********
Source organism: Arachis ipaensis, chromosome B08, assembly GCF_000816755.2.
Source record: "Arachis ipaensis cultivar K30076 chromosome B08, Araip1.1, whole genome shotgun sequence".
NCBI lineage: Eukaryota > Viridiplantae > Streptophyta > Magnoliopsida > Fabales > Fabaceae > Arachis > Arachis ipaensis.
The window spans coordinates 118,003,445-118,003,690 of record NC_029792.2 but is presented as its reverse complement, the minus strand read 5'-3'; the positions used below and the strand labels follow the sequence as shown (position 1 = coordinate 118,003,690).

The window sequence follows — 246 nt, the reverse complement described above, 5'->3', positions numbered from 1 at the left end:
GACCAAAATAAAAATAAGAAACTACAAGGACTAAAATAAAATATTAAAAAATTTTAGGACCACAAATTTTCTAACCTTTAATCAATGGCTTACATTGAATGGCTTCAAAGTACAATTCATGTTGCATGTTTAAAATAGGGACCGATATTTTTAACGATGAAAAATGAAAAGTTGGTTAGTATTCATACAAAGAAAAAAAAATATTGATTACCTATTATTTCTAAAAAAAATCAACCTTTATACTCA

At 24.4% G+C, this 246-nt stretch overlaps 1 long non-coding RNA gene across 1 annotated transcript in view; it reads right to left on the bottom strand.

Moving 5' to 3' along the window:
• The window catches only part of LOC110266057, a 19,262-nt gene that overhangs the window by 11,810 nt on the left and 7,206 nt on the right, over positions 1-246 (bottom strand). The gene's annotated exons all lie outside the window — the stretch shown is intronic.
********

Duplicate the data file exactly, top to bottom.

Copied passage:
Source organism: Arachis ipaensis, chromosome B08, assembly GCF_000816755.2.
Source record: "Arachis ipaensis cultivar K30076 chromosome B08, Araip1.1, whole genome shotgun sequence".
NCBI lineage: Eukaryota > Viridiplantae > Streptophyta > Magnoliopsida > Fabales > Fabaceae > Arachis > Arachis ipaensis.
The window spans coordinates 118,003,445-118,003,690 of record NC_029792.2 but is presented as its reverse complement, the minus strand read 5'-3'; the positions used below and the strand labels follow the sequence as shown (position 1 = coordinate 118,003,690).

The window sequence follows — 246 nt, the reverse complement described above, 5'->3', positions numbered from 1 at the left end:
GACCAAAATAAAAATAAGAAACTACAAGGACTAAAATAAAATATTAAAAAATTTTAGGACCACAAATTTTCTAACCTTTAATCAATGGCTTACATTGAATGGCTTCAAAGTACAATTCATGTTGCATGTTTAAAATAGGGACCGATATTTTTAACGATGAAAAATGAAAAGTTGGTTAGTATTCATACAAAGAAAAAAAAATATTGATTACCTATTATTTCTAAAAAAAATCAACCTTTATACTCA

At 24.4% G+C, this 246-nt stretch overlaps 1 long non-coding RNA gene across 1 annotated transcript in view; it reads right to left on the bottom strand.

Moving 5' to 3' along the window:
• The window catches only part of LOC110266057, a 19,262-nt gene that overhangs the window by 11,810 nt on the left and 7,206 nt on the right, over positions 1-246 (bottom strand). The gene's annotated exons all lie outside the window — the stretch shown is intronic.